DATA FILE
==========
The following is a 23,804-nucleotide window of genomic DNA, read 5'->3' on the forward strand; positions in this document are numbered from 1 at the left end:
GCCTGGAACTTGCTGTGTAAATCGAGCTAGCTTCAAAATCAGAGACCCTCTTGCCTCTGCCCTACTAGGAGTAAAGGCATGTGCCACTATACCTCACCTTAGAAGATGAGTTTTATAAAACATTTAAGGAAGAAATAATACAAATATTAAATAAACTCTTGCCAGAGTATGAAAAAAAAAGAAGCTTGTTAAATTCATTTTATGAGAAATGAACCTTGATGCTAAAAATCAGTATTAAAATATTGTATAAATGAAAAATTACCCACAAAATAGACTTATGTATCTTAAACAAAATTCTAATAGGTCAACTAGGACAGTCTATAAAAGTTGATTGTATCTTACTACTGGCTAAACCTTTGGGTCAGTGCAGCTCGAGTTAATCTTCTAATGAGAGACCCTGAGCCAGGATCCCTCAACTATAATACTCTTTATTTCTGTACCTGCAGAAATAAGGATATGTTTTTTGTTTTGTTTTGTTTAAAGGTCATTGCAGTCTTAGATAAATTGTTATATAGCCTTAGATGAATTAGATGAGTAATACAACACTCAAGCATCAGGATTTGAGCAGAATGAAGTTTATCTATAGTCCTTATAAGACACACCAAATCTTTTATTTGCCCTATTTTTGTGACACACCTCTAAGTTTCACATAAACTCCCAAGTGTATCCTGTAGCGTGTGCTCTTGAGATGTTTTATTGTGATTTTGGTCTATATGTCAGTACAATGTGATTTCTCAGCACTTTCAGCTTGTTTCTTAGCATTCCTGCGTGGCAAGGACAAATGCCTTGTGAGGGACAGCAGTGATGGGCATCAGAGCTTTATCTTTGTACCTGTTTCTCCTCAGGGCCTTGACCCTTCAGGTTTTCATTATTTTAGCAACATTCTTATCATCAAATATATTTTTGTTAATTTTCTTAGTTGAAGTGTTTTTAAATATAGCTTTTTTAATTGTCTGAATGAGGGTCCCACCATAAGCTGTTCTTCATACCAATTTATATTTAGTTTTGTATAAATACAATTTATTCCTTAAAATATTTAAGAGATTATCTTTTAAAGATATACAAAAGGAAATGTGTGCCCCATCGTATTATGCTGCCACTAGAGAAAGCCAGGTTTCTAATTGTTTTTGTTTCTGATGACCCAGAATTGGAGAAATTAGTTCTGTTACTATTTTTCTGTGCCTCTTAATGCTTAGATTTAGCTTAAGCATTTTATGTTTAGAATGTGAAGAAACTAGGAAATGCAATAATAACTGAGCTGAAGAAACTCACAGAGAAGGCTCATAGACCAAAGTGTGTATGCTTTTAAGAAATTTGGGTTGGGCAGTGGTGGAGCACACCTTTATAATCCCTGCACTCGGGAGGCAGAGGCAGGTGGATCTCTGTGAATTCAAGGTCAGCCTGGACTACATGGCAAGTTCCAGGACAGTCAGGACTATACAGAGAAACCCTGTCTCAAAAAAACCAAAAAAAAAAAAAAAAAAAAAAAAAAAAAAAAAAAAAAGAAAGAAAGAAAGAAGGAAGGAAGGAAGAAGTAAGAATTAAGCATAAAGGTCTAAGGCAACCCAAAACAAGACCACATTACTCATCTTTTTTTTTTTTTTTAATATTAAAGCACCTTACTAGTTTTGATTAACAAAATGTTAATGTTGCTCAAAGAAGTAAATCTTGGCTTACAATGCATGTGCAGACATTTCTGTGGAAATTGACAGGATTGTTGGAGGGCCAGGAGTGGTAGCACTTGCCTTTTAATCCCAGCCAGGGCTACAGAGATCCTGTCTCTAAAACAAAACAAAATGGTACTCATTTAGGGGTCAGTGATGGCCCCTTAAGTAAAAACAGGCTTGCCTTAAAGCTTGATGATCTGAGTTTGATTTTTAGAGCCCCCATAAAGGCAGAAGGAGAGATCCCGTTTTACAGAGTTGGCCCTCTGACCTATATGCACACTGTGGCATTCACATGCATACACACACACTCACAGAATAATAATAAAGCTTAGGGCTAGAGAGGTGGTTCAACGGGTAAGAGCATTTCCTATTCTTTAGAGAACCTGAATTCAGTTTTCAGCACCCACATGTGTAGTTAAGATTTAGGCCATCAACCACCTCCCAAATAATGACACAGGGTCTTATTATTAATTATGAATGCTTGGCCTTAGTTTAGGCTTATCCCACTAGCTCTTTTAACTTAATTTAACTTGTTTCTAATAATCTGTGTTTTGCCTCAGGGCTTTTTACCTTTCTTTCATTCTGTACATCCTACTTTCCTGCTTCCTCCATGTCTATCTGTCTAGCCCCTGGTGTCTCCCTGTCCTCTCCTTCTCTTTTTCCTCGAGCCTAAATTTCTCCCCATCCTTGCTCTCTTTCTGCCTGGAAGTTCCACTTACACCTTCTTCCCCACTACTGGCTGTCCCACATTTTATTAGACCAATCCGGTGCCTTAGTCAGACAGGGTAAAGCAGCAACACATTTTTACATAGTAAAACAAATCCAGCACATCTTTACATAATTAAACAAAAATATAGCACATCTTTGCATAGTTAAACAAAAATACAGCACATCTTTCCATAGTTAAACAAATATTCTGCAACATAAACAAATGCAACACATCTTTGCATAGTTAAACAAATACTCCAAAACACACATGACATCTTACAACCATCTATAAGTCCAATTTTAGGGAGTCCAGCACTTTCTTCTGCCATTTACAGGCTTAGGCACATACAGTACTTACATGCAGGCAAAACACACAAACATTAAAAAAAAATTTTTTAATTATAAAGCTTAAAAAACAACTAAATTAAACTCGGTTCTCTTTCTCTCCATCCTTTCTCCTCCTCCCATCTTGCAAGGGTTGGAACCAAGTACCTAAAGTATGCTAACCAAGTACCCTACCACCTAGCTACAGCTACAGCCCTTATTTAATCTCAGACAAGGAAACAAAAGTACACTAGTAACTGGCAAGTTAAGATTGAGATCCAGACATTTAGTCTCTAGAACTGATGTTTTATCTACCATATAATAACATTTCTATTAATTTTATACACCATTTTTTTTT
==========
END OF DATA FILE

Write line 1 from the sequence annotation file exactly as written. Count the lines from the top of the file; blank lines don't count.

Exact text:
The following is a 23,804-nucleotide window of genomic DNA, read 5'->3' on the forward strand; positions in this document are numbered from 1 at the left end: